- extra pair of socks, underwear, and even a lightweight poncho (that can act as a tarp if need be)
- can opener. Carrying cans of food in your backpack is not a good idea because of the weight, but you might find some along the way.
When you’re surviving the urban jungle along with dozens of thousands of city dwellers, being able to get a quick ride out of the disaster, or getting much-needed supplies are very likely. ATMs may or may not work, so having a little bit of cash on hand could be a lifesaver.
Never keep all your cash in one place (like your wallet). Hiding cash in your socks or even your underwear is not a bad idea, either. Spread it out so that you always have some left with you. This is a similar strategy to when you hid lunch money as a kid from bullies, or if you were the bully, the places you checked.
Depending on the budget, aim to have at least $50 ,if not $100 in your bug out bag, and a similar amount in your wallet at all times. Aim for smaller bills and change, so you can always pay the agreed price.
Bags and Backpacks
Your gear needs protection shocks, falling, water, humidity. Plus, you need a container that is lightweight, doesn’t stand out and doesn’t cost a fortune.
For your urban everyday carry kit, consider:
- a wallet
- a phone sleeve with additional pockets for credit cards and thin survival items such as bandages and credit-card shaped multi-tools
- a lanyard hanging around your neck
- coats and down vests with lots of pockets
For your get home bag (meaning the extension to your EDC, consider):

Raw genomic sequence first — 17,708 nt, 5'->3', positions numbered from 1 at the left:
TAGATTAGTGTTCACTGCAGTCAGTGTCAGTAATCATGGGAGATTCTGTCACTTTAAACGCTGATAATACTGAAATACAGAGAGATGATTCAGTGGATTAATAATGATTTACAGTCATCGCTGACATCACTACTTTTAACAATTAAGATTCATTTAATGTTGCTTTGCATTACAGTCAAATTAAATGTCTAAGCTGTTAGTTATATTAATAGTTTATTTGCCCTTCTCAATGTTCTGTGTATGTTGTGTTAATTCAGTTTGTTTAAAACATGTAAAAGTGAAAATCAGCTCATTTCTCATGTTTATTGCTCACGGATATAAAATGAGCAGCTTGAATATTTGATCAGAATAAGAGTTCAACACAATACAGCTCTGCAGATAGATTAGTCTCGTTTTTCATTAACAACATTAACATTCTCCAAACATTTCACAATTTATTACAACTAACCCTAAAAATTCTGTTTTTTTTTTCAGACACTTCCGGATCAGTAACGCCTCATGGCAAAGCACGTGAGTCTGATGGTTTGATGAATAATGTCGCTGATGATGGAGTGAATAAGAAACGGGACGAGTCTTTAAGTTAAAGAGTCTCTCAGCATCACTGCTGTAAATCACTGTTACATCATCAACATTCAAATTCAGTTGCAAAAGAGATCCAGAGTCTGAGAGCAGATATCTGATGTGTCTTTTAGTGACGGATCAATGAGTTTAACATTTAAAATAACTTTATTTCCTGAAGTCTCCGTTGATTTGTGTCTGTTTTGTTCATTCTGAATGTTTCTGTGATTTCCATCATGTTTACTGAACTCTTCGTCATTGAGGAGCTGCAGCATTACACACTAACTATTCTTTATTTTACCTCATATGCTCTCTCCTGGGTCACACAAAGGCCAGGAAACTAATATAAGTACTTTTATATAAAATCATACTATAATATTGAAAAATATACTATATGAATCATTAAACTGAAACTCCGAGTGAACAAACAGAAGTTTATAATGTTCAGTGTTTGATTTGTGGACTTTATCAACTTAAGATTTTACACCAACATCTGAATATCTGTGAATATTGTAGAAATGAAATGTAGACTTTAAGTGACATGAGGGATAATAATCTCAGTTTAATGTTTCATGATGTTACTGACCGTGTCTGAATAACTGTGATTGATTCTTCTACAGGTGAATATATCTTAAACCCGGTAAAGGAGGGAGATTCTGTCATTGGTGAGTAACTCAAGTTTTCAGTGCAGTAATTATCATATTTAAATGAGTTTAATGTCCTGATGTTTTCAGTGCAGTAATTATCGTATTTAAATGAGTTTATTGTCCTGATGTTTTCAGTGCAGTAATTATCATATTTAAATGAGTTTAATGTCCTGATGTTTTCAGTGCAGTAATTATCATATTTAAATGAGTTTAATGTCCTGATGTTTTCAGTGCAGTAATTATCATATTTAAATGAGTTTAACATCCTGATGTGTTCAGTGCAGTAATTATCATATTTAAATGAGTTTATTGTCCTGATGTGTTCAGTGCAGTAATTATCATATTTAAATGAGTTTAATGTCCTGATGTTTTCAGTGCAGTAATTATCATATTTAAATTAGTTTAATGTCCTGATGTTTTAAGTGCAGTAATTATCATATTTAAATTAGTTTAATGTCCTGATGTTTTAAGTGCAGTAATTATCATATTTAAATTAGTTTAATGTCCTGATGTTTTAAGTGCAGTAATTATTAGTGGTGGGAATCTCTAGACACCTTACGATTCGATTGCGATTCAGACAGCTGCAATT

- laptop bags and sleeves for additional space
- your purse
- your car’s trunk
For your bug out bag, consider a medium-sized backpack. Read more on that here.
Skills before gear. All the tools in the world won’t save you if you don’t know how to use them, or if you aren’t mentally prepared to survive. In time, feel free to refine your urban survival kit by adding and removing items as you see fit. The more you think about it, the better you’ll be able to tweak it.
Family considerations. If you’re the only one in your family prepping, you won’t be able to save your loved ones unless they too have their own kits, plus the knowledge to survive. Prepping for more people is great because you’re able to buy in bulk things like bandages and even personal water filters.
The Final Word
So, are you ready to start putting your survival kit together? Star by making a list. Don’t go off buying pre-packed BOBs because you’ll end up paying more. It’s much better to get and familiarize yourself with each item one by one.
It’s wiser to take things seriously now than regret not preparing later on. Acquire all the necessary skills and techniques now. Experiment with what’s new and overcome obstacles by purchasing the essentials and doing the survival drills.
Don’t ever assume your kit is perfect, there’s always room for improvement… but don’t spend too much time on it, either, because there are other critical aspects of survival that need your attention.